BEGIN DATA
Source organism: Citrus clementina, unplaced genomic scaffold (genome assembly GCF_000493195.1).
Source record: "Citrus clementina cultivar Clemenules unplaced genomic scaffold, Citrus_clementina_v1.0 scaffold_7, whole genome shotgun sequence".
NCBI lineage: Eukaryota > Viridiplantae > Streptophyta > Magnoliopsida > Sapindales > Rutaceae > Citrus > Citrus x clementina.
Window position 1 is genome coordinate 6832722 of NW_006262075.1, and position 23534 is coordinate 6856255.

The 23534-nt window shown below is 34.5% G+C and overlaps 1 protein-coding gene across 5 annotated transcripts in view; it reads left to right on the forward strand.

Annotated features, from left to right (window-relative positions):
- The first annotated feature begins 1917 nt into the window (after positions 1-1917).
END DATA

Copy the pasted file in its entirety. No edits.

Source organism: Citrus clementina, unplaced genomic scaffold (genome assembly GCF_000493195.1).
Source record: "Citrus clementina cultivar Clemenules unplaced genomic scaffold, Citrus_clementina_v1.0 scaffold_7, whole genome shotgun sequence".
NCBI lineage: Eukaryota > Viridiplantae > Streptophyta > Magnoliopsida > Sapindales > Rutaceae > Citrus > Citrus x clementina.
Window position 1 is genome coordinate 6832722 of NW_006262075.1, and position 23534 is coordinate 6856255.

The 23534-nt window shown below is 34.5% G+C and overlaps 1 protein-coding gene across 5 annotated transcripts in view; it reads left to right on the forward strand.

Annotated features, from left to right (window-relative positions):
- The first annotated feature begins 1917 nt into the window (after positions 1-1917).